The variety nicknamed 'Never' was a seedling raised by Dennison Morey, then with Jackson and Perkins in the United States This 'Little Darling' x 'Goldilocks' semi-climber was absolutely outstanding in Ireland. In fact, I would still place it as one of the best roses I have ever seen. I could not interest Gene Boerner of J and P in it, but he told me I could breed on it, and then burn it, which I did. To burn such a beautiful and outstanding rose was a shame. He never did see it under Irish conditions, and it was never marketed — hence the nickname. The ochre-yellow colouring was years ahead of its time. 'Coventry Cathedral,' 'Liverpool Echo', 'Mme Bollinger', 'Kapai' and 'Sunrose' all have 'Never' in their blood.

MACYELEYE was a very large shrub covered in bright orange single flowers with a golden yellow eye most attractive, although not a commercial possibility. It was raised in the same year as 'Picasso', the first of the handpainted type to be marketed. MACYELEYE and 'Picasso', in turn, gave me 'Matangi' and 'Eyepaint'. Hard as I have tried with 'Matangi', I have nothing of promise from it. 'Eyepaint' is a different story. It is a poor germinator although the seed sets readily. I find MACBROEY the most interesting seedling from MACYELEYE, the father being a very well formed orange Floribunda from 'John Church' and 'Elizabeth of Glamis' named MACDIXPA. It is a chocolate brown Floribunda with highly disease resistant foliage and immense vigour.

As soon as I saw the result of crossing 'Marlena' with MACJOSE, 'Picasso', I immediately made more of the same cross, and two years later raised MACS PATO, one of the most consistently white rimmed roses of the lot. MACSPATO x MACBROEY has given me the first true hand-painted Hybrid Tea in a most unusual shade of chutney red and cream. And it is healthy and vigorous. That is MACKINJU seedlings from which will flower this year for the first time. I cannot wait. MACBROEY crossed with MACJOSE gave the bizarre MACSPASH which caused such comment in the early part of last United Kingdom rose season. MACBROEY pollen on 'Old Master' has given me the President's Trophy winning 'Priscilla Burton.' This is probably the most unstable coloured seedling yet from the original Fruhlingsmorgen strain. It can vary, according to the weather and the time of the year, from pale cream pink to cream very heavily overlaid and veined plum red. The hand-painted effect also holds in hot sun and that does not happen with most of the others. To me, the best seedling from 'Old Master' is MACYOUMIS. It always pays to cross odd coloured roses with whites like 'Geoff Boycott' as the oddness often holds in the next generation. MACYOUMIS is cream heavily overlaid and marked with a most vibrant pink. The plant is dwarf like 'Marlena'.

MACSEV from 'Tiki' and MACJOSE was my earliest attempt at a hand-painted Hybrid Tea. The markings were there but in a wishy-washy colour. MACVARSIT does not have the markings at all, but is a different pink Hybrid Tea with pale green foliage. The farther I get away from MACJOSE, the more difficult it is to retain the original banding effect.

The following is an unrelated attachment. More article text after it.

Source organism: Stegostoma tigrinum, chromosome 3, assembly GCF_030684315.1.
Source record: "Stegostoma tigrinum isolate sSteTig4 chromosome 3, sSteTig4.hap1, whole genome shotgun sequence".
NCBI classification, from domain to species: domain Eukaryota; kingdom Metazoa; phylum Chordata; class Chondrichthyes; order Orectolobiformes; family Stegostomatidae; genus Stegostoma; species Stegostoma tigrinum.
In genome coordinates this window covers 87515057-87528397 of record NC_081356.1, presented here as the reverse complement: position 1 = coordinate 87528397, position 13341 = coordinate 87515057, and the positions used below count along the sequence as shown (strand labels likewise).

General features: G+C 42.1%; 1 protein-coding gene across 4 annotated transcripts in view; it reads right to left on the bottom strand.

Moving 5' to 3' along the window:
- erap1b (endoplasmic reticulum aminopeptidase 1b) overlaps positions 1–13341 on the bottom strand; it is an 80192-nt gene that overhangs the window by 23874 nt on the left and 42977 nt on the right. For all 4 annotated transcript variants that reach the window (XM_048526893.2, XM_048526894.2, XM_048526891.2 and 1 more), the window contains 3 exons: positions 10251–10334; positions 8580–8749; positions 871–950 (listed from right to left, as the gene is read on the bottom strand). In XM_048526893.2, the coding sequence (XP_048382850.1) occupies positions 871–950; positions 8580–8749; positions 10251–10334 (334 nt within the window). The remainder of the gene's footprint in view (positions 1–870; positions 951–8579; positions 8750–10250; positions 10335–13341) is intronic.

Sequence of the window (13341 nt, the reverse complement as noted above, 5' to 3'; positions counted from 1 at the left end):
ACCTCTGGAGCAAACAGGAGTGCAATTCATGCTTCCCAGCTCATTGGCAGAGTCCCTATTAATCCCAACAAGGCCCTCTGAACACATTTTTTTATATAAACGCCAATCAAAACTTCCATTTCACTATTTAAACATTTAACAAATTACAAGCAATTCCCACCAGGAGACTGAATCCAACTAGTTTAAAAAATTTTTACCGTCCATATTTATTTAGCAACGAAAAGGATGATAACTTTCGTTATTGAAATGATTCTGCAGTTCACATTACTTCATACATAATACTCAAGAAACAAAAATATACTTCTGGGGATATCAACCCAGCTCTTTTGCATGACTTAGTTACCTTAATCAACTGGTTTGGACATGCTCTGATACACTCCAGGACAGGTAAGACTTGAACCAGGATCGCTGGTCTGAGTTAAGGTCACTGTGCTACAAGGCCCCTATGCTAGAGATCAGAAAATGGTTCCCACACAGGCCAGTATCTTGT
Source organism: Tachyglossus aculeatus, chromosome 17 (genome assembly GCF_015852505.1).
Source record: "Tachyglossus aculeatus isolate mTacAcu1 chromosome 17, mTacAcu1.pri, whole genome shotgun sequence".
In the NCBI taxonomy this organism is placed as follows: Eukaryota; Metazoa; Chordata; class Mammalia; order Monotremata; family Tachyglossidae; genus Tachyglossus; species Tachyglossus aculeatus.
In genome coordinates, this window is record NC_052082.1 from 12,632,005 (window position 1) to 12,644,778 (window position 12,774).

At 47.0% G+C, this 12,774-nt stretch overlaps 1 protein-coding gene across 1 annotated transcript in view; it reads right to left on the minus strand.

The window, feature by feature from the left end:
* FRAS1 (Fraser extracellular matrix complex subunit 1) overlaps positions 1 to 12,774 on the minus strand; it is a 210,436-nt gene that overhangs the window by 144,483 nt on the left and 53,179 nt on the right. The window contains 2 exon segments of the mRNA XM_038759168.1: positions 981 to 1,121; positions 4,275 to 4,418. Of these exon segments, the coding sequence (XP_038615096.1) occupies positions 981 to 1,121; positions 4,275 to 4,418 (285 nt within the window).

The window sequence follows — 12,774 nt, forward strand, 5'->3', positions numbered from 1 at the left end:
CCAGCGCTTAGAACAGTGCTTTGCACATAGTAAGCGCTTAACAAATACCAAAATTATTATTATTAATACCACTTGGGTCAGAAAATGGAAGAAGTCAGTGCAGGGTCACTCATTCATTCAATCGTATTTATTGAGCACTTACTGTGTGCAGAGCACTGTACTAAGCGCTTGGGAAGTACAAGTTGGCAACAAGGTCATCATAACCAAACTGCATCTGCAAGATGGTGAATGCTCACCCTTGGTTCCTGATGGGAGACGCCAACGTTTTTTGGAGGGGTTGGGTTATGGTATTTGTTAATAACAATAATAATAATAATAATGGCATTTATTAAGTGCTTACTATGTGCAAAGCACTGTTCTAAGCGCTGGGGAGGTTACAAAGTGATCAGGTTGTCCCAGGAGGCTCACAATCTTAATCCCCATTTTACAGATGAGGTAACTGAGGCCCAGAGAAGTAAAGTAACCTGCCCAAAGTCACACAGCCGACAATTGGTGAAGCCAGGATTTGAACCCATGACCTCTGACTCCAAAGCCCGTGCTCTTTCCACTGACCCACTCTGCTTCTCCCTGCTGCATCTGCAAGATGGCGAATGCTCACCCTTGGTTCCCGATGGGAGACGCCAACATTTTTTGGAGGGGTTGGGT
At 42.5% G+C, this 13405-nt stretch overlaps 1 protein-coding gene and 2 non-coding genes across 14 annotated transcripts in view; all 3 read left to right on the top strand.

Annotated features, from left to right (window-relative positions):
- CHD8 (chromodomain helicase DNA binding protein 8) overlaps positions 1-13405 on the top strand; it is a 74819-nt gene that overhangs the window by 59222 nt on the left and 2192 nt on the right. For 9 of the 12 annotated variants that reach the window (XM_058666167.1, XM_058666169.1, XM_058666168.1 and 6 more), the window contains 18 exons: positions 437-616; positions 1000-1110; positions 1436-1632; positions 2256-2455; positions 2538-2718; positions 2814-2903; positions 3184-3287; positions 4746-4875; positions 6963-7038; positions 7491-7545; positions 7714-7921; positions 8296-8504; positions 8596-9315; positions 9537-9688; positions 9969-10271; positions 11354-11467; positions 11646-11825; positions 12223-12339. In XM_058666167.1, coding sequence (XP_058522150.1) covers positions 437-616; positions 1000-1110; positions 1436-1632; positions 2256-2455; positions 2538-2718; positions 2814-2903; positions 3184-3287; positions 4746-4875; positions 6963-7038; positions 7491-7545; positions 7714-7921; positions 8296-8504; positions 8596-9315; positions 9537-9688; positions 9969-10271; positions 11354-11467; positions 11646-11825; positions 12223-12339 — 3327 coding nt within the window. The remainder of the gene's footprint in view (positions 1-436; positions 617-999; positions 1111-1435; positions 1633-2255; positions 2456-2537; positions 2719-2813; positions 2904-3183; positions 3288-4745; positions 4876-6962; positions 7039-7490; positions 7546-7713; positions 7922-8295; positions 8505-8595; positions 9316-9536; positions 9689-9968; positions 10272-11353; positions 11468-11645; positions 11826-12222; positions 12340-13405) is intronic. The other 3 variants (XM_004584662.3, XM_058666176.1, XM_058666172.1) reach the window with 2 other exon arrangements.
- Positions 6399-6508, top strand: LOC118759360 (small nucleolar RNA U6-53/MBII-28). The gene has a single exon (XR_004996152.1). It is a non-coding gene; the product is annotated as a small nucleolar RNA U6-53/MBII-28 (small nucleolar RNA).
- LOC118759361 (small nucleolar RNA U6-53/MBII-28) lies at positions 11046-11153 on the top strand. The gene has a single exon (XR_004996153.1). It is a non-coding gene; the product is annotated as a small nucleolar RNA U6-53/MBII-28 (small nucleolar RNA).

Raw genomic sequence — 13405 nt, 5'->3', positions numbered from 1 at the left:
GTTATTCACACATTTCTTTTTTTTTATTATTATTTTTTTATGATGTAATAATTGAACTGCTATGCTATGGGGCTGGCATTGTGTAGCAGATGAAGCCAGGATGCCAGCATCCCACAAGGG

One of the easiest seedsetters is 'Anytime'. It also pays to cross roses from widely different lines. So it was natural to cross 'Anytime' with MACJOSE and 'Eyepaint'. The resulting MACSUPSID and MACMIGMOU are both immensely free shrubby types, the former oddly marked, the latter reminiscent of MACYELEYE. MACRAJA is a true miniature. All three are shades of orange and yellow, novel and interesting.

The natural search is for hand-painted Hybrid Teas. Poulsen had a dark red rimmed Floribunda on a white base which he suggested I cross with 'Picasso'. MACRISP, the result, is notable for its extremely crisp tough petal. The fully double small Hybrid Tea-type blooms are unusually scarlet and white. Its real merit may lie in producing flowers of similar stiff petallage for the cutflower market.

Both MACWHENU and MACKENT are true Hybrid Teas. Both are bicolours; both are fragrant; both look vigorous and healthy; the colours in both are blended in an unusual way.

Another unusual bi-colour is MACKEP, bright pale orange on one side and white on the other, with the vigour of 'Liverpool Echo'.

So what next? Once I get the big Hybrid Teas I will cross them back to MACJOSE. I will cross MACKENT x MACJOSE and MACKINJU x MACJOSE this year. I will work on 'Priscilla Burton' to see if her offspring will continue to break down into new colourings and markings. That is a difficult task as the seed refuses to germinate at all. I have several brown roses from completely different strains to MACBROEY and will intercross them.

I cannot understand why 'Matangi' gives such lousy seedlings. I am not beaten there yet. If it won't produce, the similarly coloured MACSPASH may. MACKEPA and MACYELEYE derivatives probably have enough climbing blood in them to warrant crossing them with things like 'Dublin Bay' and 'Malaga'. And there are miniatures and floribundas and pot roses and forcing roses and parks roses wanted in new colours. No, I do not think we are anywhere near the end of the line. I'm busy.